Safe currency means “a currency that is easy to buy when risk-off mood (when the market is in a position to avoid risk, for example, when the market is reacting to negative factors such as economic downturn or financial crisis).” Typical safe currencies are Japanese Yen (JPY), Swiss Franc (CHF), and US dollar (USD). On the other hand, the risk currency is a currency that is easy to buy in the risk-on mood (when the market is in a position to actively take risks and the market is reacting to positive materials), which is a relatively weak currency. Typical risk currency among the major currencies is the Australian Dollar (AUD).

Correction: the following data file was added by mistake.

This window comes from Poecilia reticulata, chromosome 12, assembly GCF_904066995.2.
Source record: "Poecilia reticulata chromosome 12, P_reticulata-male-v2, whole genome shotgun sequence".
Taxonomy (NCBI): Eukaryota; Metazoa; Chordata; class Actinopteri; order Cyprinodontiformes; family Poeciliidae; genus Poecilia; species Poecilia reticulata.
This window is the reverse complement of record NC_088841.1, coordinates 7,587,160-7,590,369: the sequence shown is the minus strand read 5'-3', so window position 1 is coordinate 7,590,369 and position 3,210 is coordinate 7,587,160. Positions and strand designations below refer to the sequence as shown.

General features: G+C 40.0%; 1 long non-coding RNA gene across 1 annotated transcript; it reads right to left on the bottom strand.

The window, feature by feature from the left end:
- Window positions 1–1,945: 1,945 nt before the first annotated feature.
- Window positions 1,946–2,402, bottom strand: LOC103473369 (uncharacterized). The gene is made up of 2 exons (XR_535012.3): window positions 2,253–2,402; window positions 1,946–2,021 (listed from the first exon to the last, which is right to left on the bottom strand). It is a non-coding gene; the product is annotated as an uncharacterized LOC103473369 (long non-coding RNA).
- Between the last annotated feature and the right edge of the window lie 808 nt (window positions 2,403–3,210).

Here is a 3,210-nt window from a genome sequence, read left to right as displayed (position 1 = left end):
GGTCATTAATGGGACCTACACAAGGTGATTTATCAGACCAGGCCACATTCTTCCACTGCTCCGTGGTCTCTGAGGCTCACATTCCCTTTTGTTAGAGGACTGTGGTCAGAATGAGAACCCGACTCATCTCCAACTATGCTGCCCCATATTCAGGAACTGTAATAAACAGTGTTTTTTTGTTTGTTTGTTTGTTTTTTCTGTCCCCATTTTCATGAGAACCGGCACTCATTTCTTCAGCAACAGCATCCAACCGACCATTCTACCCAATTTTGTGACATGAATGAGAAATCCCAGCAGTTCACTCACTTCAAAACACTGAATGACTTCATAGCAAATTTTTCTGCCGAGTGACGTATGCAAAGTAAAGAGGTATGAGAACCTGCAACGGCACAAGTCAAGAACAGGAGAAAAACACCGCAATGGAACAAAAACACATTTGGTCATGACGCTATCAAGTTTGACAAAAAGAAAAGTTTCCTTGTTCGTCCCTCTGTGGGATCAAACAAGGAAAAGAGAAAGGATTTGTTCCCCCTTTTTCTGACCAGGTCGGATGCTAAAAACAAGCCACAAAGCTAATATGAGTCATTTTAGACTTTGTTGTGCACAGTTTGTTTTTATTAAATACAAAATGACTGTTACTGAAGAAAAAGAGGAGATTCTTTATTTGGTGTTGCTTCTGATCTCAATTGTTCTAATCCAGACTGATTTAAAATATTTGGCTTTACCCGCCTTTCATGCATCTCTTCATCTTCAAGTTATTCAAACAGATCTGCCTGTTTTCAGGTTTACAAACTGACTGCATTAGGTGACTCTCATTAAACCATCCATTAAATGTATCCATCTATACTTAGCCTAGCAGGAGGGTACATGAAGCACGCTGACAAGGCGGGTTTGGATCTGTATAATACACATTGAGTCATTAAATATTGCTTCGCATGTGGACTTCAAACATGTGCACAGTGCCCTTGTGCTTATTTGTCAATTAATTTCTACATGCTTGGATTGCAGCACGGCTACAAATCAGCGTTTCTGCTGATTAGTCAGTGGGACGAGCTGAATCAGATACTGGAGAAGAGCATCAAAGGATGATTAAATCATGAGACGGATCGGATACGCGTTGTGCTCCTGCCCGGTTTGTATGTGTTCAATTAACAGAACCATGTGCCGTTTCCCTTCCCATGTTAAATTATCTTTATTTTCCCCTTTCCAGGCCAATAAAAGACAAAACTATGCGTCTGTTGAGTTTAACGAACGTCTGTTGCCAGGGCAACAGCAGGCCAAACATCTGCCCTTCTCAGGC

Since economic relation between Ausitralia and China are deeply linked, the Australian dollar (AUD) is sold by negative materials related to China (such as intensifying US-China trade friction or worsening economic conditions in China), while AUD is bought by positive materials related to China (such as rising Chinese stocks market) or rising global stock markets.

In this sense, the Chinese Yuan (CNH) is a currency that is closer in nature to the Australian dollar (AUD) and more directly reflects Chinese risk than the AUD. In particular, it is necessary to pay attention to Chinese stocks, business sentiment in China, and intensifying US-China conflict.

The long-term chart of the USD/CNH with Shanghai Composite Index (weekly basis: from 2013 to 2020) is shown below.

USD/CNH (Offshore Chinese Yuan) with Shanghai Composite Index (weekly basis: from 2013 to 2020)